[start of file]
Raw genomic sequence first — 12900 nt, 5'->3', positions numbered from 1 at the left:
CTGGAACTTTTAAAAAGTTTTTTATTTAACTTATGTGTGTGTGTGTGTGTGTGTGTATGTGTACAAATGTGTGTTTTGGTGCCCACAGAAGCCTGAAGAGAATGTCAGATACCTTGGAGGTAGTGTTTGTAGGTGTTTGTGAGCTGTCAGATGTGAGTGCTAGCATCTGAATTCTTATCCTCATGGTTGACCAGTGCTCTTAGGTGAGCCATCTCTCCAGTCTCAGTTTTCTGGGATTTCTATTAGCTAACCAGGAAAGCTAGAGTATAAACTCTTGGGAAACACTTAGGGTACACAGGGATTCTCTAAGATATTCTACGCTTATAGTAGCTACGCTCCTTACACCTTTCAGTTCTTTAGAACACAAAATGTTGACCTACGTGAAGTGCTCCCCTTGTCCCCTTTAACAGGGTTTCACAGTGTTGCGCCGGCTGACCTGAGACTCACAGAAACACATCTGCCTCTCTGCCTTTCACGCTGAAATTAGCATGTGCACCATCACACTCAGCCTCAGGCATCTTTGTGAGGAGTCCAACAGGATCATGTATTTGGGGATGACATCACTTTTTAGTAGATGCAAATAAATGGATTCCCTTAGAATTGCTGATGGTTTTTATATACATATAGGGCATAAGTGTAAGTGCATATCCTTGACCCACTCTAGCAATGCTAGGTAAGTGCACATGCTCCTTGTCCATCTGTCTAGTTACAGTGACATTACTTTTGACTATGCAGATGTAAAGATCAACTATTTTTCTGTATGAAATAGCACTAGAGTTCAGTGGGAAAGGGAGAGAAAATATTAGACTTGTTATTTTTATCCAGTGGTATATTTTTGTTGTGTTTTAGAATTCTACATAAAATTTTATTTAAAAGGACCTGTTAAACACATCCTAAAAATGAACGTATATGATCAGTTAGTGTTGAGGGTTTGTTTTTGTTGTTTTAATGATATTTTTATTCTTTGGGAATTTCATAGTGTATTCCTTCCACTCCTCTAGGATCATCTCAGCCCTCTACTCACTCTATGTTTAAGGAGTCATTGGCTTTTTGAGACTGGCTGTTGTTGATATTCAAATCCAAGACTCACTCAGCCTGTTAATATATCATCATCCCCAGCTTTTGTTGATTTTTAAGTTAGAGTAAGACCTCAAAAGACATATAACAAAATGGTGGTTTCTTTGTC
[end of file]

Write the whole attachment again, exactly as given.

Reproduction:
Raw genomic sequence first — 12900 nt, 5'->3', positions numbered from 1 at the left:
CTGGAACTTTTAAAAAGTTTTTTATTTAACTTATGTGTGTGTGTGTGTGTGTGTGTATGTGTACAAATGTGTGTTTTGGTGCCCACAGAAGCCTGAAGAGAATGTCAGATACCTTGGAGGTAGTGTTTGTAGGTGTTTGTGAGCTGTCAGATGTGAGTGCTAGCATCTGAATTCTTATCCTCATGGTTGACCAGTGCTCTTAGGTGAGCCATCTCTCCAGTCTCAGTTTTCTGGGATTTCTATTAGCTAACCAGGAAAGCTAGAGTATAAACTCTTGGGAAACACTTAGGGTACACAGGGATTCTCTAAGATATTCTACGCTTATAGTAGCTACGCTCCTTACACCTTTCAGTTCTTTAGAACACAAAATGTTGACCTACGTGAAGTGCTCCCCTTGTCCCCTTTAACAGGGTTTCACAGTGTTGCGCCGGCTGACCTGAGACTCACAGAAACACATCTGCCTCTCTGCCTTTCACGCTGAAATTAGCATGTGCACCATCACACTCAGCCTCAGGCATCTTTGTGAGGAGTCCAACAGGATCATGTATTTGGGGATGACATCACTTTTTAGTAGATGCAAATAAATGGATTCCCTTAGAATTGCTGATGGTTTTTATATACATATAGGGCATAAGTGTAAGTGCATATCCTTGACCCACTCTAGCAATGCTAGGTAAGTGCACATGCTCCTTGTCCATCTGTCTAGTTACAGTGACATTACTTTTGACTATGCAGATGTAAAGATCAACTATTTTTCTGTATGAAATAGCACTAGAGTTCAGTGGGAAAGGGAGAGAAAATATTAGACTTGTTATTTTTATCCAGTGGTATATTTTTGTTGTGTTTTAGAATTCTACATAAAATTTTATTTAAAAGGACCTGTTAAACACATCCTAAAAATGAACGTATATGATCAGTTAGTGTTGAGGGTTTGTTTTTGTTGTTTTAATGATATTTTTATTCTTTGGGAATTTCATAGTGTATTCCTTCCACTCCTCTAGGATCATCTCAGCCCTCTACTCACTCTATGTTTAAGGAGTCATTGGCTTTTTGAGACTGGCTGTTGTTGATATTCAAATCCAAGACTCACTCAGCCTGTTAATATATCATCATCCCCAGCTTTTGTTGATTTTTAAGTTAGAGTAAGACCTCAAAAGACATATAACAAAATGGTGGTTTCTTTGTC